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Homepage Usability: 50 Websites Deconstructed [Paperback]

by Jakob Nielsen, Marie Tahir
3.7 out of 5 stars  See all reviews (77 customer reviews)

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Book Description

October 2001 073571102X 978-0735711020

The book begins with a briefing on Jakob's web usability principles, themselves culled from years of research. The 50 sites fall under such categories as Fortune 500 Sites, Highest-Traffic Sites, and E-Commerce Sites.
The content is simply presented: Four book pages are devoted to each homepage. The first page is a clean screenshot of the site's homepage (for readers to make their own, unbiased judgments), followed by a page that explains the site's purpose and summarizes its success--or failure--at usabilty. The third and fourth pages are devoted to crtiques, where Jakob and Marie present no-holds-barred commentary for specific usability practices, as well as suggestions for improvement. Although only the homepage of each site is analyzed, many of the critiques can be applied to overall website design.

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Editorial Reviews Review

While there is a plethora of books available that provide tips on Web design, most authors leave a significant gap between the theory and practice--a gap that is left up to the reader to fill. Homepage Usability: 50 Websites Deconstructed boldly steps into that gap with specific observations and suggestions backed with solid quantitative analysis. This book focuses only on home page design as the most important point of presence for any Web site.

This definitive work is coauthored by Jakob Nielsen--the accepted industry expert in Web usability--and Marie Tahir, an expert in user profiling. Their collaboration has produced a guide of such rare practical benefit that Web designers will likely wear out their first copy scouring the pages to savor every last morsel of wisdom.

The book begins with a chapter of precise guidelines that serve as a checklist of the features and functionality to include on your home page. The specifics found in categories such as "revealing content through examples" and "graphic design" will quickly hook you and whet your appetite for more. These guidelines are followed up with hard statistics and an examination of the ominous Jakob's Law: "Users spend most of their time on other sites than your site." Here you'll find some interesting statistics about how various conventions like search, privacy policies, and logos are used.

All this leads up to the showcase element of the book--a systematic deconstruction of 50 of the most popular home pages on the Web. The authors painstakingly pick apart each in an uncompromising autopsy of usability. Each site is graphically analyzed for its use of real estate and summarized with the frankness only found from true experts. Then each section of the home page is bulleted and analyzed for potential improvements.

It's a bold move to offer a critique of industry-standard Web sites such as Yahoo, CNET, and eBay, but the authors have done such a fine job that the designers of those sites will surely make reading this book a high priority. For the rest of us, this work will serve as an invaluable gospel. --Stephen W. Plain

Topics covered: Design guidelines, convention usage, screen real estate, navigation, content presentation, search facilities, links, graphics and animation, advertising, news, customization, and customer feedback.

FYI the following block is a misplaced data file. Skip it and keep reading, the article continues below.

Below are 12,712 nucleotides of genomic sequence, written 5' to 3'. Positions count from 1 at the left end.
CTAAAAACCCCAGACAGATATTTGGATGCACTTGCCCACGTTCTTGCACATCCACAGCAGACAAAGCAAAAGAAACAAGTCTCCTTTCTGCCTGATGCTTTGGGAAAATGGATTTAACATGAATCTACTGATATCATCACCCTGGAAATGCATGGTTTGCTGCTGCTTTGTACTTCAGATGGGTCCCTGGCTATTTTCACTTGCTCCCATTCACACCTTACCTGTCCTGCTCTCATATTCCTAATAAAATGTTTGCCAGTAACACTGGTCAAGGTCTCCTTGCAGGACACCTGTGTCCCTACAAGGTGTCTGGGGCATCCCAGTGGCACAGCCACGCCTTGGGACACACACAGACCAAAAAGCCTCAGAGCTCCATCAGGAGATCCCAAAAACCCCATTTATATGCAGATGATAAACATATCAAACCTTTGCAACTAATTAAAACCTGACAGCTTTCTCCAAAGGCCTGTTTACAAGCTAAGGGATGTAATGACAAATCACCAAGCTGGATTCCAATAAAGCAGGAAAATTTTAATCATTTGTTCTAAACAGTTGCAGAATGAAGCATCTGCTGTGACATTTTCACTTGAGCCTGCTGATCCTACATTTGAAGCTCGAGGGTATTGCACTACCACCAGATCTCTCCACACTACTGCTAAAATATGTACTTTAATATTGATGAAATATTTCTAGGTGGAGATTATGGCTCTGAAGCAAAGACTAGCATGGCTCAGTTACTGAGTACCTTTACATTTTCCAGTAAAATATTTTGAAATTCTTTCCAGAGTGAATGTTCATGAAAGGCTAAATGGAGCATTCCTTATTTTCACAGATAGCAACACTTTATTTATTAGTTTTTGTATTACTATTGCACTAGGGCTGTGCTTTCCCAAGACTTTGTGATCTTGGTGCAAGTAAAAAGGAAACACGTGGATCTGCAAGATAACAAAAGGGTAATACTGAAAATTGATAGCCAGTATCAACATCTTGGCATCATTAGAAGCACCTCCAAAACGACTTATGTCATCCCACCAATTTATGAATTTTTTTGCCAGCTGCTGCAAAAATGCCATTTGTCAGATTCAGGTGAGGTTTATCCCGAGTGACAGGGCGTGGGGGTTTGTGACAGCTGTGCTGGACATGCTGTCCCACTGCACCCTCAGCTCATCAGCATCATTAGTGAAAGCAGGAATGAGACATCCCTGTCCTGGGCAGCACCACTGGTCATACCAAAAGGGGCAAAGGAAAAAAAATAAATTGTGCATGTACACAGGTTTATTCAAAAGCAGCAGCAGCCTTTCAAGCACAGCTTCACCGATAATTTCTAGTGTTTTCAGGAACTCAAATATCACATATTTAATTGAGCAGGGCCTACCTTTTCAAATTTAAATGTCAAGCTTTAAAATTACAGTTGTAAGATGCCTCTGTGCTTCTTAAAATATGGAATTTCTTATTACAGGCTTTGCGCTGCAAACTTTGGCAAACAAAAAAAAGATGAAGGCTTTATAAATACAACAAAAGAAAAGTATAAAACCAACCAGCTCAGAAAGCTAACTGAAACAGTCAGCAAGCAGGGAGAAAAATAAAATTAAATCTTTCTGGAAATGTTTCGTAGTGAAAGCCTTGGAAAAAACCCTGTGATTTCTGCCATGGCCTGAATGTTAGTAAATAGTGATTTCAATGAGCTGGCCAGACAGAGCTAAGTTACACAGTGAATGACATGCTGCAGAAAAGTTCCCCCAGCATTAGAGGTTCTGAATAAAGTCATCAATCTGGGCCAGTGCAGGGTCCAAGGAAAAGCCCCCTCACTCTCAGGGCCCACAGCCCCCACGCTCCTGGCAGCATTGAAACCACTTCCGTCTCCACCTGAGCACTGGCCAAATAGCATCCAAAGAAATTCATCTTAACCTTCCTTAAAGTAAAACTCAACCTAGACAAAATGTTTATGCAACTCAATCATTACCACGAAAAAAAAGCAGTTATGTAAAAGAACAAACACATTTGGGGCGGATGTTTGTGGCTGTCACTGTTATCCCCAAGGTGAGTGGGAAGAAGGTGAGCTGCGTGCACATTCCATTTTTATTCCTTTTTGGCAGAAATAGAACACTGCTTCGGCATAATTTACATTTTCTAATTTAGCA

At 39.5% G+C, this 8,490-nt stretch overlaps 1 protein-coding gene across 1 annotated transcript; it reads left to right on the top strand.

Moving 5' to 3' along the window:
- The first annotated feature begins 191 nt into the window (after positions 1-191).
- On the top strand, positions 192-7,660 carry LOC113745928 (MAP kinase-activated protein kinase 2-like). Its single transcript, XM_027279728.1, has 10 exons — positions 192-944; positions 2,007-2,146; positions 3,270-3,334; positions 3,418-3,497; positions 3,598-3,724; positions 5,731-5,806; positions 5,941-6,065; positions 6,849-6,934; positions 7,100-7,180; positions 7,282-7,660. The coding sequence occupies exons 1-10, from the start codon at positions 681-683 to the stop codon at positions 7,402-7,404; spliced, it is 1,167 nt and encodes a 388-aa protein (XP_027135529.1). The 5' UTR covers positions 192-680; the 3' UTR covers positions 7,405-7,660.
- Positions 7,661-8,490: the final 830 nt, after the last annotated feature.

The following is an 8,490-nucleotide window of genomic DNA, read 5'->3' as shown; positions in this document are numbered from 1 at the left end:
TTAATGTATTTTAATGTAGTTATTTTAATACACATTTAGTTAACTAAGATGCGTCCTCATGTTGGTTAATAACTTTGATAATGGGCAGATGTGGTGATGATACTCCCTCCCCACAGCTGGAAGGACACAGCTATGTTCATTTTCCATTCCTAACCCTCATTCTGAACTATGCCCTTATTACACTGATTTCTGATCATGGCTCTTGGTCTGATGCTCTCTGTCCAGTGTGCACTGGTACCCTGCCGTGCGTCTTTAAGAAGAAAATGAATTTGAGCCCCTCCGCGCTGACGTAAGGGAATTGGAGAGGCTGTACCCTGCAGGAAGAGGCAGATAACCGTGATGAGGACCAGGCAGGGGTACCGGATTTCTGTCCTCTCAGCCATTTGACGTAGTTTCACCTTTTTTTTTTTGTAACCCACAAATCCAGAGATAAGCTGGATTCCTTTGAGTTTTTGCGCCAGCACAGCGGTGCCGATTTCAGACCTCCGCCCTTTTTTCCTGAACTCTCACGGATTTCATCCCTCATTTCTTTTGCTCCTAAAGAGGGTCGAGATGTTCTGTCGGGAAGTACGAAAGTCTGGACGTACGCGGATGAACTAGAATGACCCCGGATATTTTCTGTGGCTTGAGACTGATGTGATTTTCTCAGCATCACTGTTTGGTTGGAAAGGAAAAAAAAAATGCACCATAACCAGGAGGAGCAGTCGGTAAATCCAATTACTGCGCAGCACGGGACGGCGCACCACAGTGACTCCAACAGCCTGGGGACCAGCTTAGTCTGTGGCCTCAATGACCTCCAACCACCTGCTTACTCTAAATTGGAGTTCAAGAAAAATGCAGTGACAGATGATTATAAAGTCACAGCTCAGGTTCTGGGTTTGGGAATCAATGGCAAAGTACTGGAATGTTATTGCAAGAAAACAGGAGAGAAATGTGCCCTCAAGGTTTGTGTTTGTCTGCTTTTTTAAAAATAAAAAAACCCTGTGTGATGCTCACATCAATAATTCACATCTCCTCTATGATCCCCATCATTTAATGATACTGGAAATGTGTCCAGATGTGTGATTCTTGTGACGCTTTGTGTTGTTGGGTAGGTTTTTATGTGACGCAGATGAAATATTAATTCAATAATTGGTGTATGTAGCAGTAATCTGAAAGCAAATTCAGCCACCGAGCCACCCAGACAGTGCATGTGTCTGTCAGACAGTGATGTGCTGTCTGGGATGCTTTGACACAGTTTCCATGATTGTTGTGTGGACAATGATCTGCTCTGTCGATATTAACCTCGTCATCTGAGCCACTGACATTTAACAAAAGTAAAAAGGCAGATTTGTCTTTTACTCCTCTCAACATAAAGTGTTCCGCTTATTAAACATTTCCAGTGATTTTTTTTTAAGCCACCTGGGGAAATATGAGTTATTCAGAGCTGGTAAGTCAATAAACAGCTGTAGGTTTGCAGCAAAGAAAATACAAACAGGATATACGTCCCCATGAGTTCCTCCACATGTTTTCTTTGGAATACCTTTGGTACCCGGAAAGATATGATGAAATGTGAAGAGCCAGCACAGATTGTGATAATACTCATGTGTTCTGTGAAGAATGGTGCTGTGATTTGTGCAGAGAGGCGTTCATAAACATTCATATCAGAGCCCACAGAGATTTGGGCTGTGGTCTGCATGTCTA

From Library Journal

Nielsen, dogmatic don of web usability, and his strategy director Tahir believe that a company needs a well-designed homepage to succeed online. They provide 113 brief usability guidelines that lead into a chapter on homepage statistics, giving readers an idea of conventions to follow or break. The homepages of 50 major web sites, from to, are then pictured and critiqued in terms of those recommendations and statistics. A useful resource for both novice and professional web designers; recommended for all libraries.
Copyright 2002 Cahners Business Information, Inc.

Product Details

  • Paperback: 336 pages
  • Publisher: New Riders Publishing (October 2001)
  • Language: English
  • ISBN-10: 073571102X
  • ISBN-13: 978-0735711020
  • Product Dimensions: 10.1 x 10.1 x 0.6 inches
  • Shipping Weight: 2.6 pounds (View shipping rates and policies)
  • Average Customer Review: 3.7 out of 5 stars  See all reviews (77 customer reviews)
  • Amazon Best Sellers Rank: #685,897 in Books (See Top 100 in Books)

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Customer Reviews

Most Helpful Customer Reviews
37 of 37 people found the following review helpful
4.0 out of 5 stars 50 Web Site Deconstructed May 29, 2003
According to this book, users spend most of their time on other sites than your site... When a user visits your site, he/she will be bringing a large load of mental baggage accumulated from prior visits to thousands of other home pages. So by the time they reach your web site, users have accumulate a generic mental model of the way a homepages are supposed to work, based on their experience on these other sites.
It is a very interesting point. According to authors of the book, there are few large web sites that might count themselves among the first 10 to 20 sites visited by new users. And design of these web sites dictate the design conventions that a user will expect when he/she visits other web sites.
Example of some of these conventions mentioned in the book are:
upper-left corner is the best place for a site logo
upper-right corner are more generic locations for search widgets and "help" links
Navigation of the site is best usable either as a tab-style (such as in or as a column on left side of the page (such as in
Links should be blue-underlined, and visited links should be purple-underlined
footer navigation links should be only for "foot-note-related" content and should be limited to no more than 7 links
on and on it goes
So how do authors derive these conclusions? The process is actually very interesting. They conduct studies of top 50 chosen web sites and group their findings into conventions.
The book also "deconstructs" those 50 chosen Home Pages, and provides annotated analysis. You may find it interesting. Among those are such sites as,,, BBC Online, CNET, Disney, eBay, Microsoft, IBM and many more.
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25 of 25 people found the following review helpful
3.0 out of 5 stars Definitely not scannable January 28, 2002
By Marsha
The first 50 or so pages provide a good summary of the authors' advice on making web sites usable, and back some of it up with statistics. This is valuable information.
The remainder of the book is comprised of the home page reviews. On page 55 the authors state, "Some of our comments may seem picky; we have tried to comment on everything big and small. In terms of sheer volume, the smaller usability items dominate the reviews. Most of these minor problems will not prevent a determined user from using the site, so they are not true usability catastrophes like the ones we often find when we study people trying to complete an entire task on the web." This pretty much tells you what you will see in the remainder of the book.